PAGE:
11. Check the consciousness of the client and the ability to follow instructions.

12. Check the abilities and limitations in swallowing the medications.

13. Check the articles available in the client’s unit.


Preparation of the Medicine Trolly

Articles Required:

A trolly

Purpose:To take different medications and articles to the bedside.

A Tray Containing:

A bowel of clean water.

Purpose: to wash the medicine glass.

Ounce glass, minim glass, teaspoon, dropper etc.

Purpose: To measure the medication.

Drinking water in a glass or feeding cup.

Purpose: to offer to the client after the medicine is given to him.

Mortar and pestle.

Purpose: to crush and powder the tablets if necessary.

Medicine slab and spatula.

Purpose: to divide the powdered drugs into single doses.

Duster or Towel.

Purpose: to wipe the outside of the bottle after pouring the medications.

Kidney tray and paper bag.

Purpose: to discard the wastes.

Plastic measuring cups and soufflé cups.

Purpose: to take the medication to the individual client.

Medicine cards.

to write the medication order from the client’s order sheet.

Preparation of the Client:

1. Explain the procedure to the client. Discuss the need for medication.

2. Assist the client to a sitting position, if possible. A lateral position is the next safest and easiest, because a person lying on the back may aspirate the drug and fluids when swallowing. Unless contraindicated, raise the head end with extra pillows to provide a propped up position.

3. Give a mouthwash, if necessary.

4. If the medication is ill tasting, prepare a drink (e.g. lemon juice) to mask the taste of the medication.

5. Protect the bed clothes and garments with a towel placed under the chin across the chest.


Steps of Procedure:

Wash Hands.

Reason: to prevent cross infection.

Read the physician’s orders and compare it with medicine card. Make sure that all the medicines are copied correctly.

Reason: the physician’s order on the chart is the only legal source; medicine cards are used only for convenience and they may be misplaced or lost.

 After reading the medicine card take the appropriate medicine from the shelf. Compare the label with the medicine card. Remember to read the entire label including the expiry date.

Reason: the first safety check to prevent the possibility of pouring the wrong medication. Any medication, with an expiry date over should not be used.

With the medication card in sight, measure the medication. Calculate dose if necessary.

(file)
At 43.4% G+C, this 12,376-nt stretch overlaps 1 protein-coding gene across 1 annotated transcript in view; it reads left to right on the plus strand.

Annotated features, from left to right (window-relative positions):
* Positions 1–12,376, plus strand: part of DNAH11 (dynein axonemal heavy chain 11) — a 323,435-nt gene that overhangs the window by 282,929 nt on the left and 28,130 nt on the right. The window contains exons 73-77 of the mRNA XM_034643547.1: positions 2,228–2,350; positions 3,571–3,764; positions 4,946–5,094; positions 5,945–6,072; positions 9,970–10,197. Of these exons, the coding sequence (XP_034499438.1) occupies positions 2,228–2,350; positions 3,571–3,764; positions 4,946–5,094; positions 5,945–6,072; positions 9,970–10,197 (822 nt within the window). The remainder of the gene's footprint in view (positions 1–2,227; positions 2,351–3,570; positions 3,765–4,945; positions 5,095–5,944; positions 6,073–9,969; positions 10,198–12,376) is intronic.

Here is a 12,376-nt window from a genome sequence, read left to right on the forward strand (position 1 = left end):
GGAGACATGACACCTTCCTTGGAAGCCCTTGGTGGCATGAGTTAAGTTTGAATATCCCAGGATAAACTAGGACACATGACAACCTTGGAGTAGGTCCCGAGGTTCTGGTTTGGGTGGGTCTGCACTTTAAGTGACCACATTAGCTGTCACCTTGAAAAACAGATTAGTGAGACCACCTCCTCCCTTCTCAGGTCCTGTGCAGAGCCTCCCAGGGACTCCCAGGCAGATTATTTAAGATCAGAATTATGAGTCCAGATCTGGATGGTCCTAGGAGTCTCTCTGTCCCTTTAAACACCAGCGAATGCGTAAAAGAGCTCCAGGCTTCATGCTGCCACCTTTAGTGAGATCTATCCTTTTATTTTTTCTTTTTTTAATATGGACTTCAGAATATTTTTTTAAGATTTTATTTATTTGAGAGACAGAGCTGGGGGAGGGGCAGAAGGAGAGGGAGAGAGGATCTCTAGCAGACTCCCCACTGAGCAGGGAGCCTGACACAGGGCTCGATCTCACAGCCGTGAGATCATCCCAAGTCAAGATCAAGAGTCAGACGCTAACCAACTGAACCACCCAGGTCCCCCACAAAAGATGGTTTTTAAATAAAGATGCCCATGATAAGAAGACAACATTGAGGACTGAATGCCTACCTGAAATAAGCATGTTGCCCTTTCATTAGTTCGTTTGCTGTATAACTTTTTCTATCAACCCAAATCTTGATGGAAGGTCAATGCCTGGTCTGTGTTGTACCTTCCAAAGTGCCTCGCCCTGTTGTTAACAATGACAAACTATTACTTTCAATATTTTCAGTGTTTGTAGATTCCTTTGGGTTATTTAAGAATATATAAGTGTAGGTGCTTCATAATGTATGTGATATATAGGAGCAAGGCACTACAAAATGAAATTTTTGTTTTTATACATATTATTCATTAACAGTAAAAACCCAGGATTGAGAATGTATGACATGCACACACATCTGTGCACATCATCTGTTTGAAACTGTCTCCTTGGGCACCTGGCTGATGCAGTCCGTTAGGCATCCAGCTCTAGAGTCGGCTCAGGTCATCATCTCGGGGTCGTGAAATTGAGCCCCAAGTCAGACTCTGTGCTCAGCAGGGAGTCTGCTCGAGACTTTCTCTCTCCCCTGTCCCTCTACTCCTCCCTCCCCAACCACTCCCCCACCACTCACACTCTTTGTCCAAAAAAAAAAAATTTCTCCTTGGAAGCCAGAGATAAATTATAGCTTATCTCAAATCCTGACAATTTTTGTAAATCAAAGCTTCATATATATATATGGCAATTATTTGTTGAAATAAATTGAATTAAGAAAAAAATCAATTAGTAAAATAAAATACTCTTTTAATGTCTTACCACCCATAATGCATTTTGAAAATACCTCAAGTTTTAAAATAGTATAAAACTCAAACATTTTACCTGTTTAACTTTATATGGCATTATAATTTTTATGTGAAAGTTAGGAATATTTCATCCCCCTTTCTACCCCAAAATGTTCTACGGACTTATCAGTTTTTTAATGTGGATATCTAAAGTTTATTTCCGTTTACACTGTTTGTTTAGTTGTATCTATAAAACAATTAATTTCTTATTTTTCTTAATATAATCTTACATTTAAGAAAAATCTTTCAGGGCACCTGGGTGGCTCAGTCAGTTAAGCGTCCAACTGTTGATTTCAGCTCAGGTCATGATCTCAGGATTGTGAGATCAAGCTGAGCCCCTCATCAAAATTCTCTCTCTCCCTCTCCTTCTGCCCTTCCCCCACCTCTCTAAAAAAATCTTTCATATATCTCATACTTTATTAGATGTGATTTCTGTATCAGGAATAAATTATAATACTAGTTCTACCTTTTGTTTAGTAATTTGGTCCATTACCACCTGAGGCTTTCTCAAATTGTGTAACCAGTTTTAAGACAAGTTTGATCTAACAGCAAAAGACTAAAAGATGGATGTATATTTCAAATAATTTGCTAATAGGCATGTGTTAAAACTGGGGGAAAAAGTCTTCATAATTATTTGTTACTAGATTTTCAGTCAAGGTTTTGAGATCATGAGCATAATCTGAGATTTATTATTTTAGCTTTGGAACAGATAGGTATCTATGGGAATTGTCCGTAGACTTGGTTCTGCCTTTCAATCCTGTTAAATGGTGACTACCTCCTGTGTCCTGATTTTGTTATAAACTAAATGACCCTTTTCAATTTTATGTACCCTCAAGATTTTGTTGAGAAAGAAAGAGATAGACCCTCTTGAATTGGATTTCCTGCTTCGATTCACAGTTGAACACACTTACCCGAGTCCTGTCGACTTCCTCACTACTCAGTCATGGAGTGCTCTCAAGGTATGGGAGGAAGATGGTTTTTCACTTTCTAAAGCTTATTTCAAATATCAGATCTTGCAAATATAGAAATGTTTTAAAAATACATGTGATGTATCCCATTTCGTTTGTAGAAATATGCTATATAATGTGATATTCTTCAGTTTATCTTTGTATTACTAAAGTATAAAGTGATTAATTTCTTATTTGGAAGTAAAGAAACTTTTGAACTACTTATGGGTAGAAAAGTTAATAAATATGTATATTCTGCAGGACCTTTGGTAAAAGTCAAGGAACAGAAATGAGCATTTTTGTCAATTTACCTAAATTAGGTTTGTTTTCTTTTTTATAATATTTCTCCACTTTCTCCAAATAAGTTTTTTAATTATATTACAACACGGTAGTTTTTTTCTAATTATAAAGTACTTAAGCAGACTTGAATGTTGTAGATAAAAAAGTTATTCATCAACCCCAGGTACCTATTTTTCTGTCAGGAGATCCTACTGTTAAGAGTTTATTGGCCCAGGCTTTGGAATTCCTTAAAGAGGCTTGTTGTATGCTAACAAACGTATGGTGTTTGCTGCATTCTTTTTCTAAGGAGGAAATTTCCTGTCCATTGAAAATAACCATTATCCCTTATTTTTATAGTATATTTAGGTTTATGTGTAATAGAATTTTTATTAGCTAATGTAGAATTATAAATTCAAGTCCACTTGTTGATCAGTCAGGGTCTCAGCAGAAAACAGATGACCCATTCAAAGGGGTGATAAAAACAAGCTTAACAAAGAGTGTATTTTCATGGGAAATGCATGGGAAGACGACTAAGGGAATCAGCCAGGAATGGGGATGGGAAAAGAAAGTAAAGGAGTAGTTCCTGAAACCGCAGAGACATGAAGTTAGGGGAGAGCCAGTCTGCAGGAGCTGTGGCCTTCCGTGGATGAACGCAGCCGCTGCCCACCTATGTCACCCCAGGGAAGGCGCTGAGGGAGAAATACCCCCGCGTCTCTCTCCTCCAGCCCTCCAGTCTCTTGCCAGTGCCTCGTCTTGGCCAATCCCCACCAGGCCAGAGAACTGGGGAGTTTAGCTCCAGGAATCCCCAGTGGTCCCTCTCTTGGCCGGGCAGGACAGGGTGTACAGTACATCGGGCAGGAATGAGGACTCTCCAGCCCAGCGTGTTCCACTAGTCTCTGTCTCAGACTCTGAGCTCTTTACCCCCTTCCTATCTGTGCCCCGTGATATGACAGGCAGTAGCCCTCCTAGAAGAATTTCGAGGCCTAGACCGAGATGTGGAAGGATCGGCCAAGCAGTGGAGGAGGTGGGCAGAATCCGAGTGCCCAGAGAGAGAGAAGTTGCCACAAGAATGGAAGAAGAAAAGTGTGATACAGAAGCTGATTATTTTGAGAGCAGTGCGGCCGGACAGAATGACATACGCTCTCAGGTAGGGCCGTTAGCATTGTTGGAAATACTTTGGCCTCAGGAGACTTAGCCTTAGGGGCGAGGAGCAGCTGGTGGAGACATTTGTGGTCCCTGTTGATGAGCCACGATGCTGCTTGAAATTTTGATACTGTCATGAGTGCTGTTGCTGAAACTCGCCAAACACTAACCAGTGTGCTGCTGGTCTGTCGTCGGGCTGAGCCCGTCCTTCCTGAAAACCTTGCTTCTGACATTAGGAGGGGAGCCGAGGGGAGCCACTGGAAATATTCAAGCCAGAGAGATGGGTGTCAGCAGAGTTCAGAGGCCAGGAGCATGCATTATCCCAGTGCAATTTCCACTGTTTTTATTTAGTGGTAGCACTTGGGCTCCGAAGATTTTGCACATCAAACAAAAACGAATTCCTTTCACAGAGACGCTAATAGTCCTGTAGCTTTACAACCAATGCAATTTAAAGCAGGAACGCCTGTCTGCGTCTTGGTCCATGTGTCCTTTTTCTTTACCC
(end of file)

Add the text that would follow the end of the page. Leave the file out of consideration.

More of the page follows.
recheck the medicine bottle with the medication card. The second safety check.

Take the medicine as follows:

Shake the tablets and capsules into lid of the container first and then into the medicine cups. Take the required number. Do not touch with hands.

Reason: shaking the medications into the lid of the container prevents the drugs coming in contact with the hands. It enables us to get the required number of tablets  or capsules. Extra tablets, if any can be put back into the container.

Pour liquids from the side of the bottle away from the label. Hold the measuring cup at the eye level and place the thumbnail at the correct measurement mark and pour the medicine with care. Read the lower meniscus of the fluid for accuracy. Do not pour the excess of medicine into the container; discard it into the sink.

Reason: pouring from the side of the bottle prevents spoiling of the label. Placing the thumb on the marking locates the correct dose. To prevent contamination of the drug, never pour medication back into the bottle.

Wipe the mouth of the bottle and close the bottle tightly. Return the containers back into the shelf.

wiping the bottle keeps the container clean. The containers should be replaced immediately to maintain the order of the medicine cabinet. The third safety check to prevent errors.

Place the card with medication on the tray. No medicine should be kept without medicine card.

proper identification of each medication assures accurate administration of correct medication to correct client.

Prepare each medication into separate containers. Do not mix medicines.

mixing medications in a single container is hazardous. If medications spills, client refuses one or more drugs or if a medication is withheld, it will be an embarrassing situation for the nurse.

Lock the medicine cabinet and take the medicines to the bedside.
Identify the client with the medicine card. Method available for:

Read the name on the door or at the bedside.

Reason: not infalliable. Clients may occupy another bed without prior permission.

Call client by name, in a questioning voice to get a response.

confused clients may answer to another name.

Ask the client to repeat his name.

Reason: it is one of the correct method.

Verify identification with staff member who knows the client.

this is also a correct method of identification.

Administer medicines.

Give the water or fluid to moisten the mouth.

Reason: helps in the swallowing of the solid medications.

Give medication one at a time. Stay with the client until he has taken the medication. Check the client’s mouth when indicated to verify that medications are swallowed.

Reason: administering medicines one by one enables the client to swallow them easily. Staying with the client until he has taken the medication ensures the medication is taken.

Provide water to drink after the medicines are administered.

Place the ounce glass in the bowel of water.

Reason: unless the nurse has seen the client swallow the drug. She should not record that the drug was administered. There is a possibility for the client not taking the medicine left with the client or he may save many doses and harm himself by taking them all at a time.


After Care of the Client and Articles:

1. Remove the towel and wipe the face with it.

2. Position the client for good body alignment. Tidy up the bed.

3. Take all articles to the utility room. Wash and dry all articles and replace them in their proper places.

4. Wash hands.

5. Record medications given and omitted on the nurse record. Record the reason for omission. Record any reactions observed after the administration of the medicines.

6. Return to the client to observe any expected and unexpected reactions. Report to the appropriate person immediately any errors, problems, omissions and untoward reactions.

7. Return the medication cards to the storage area.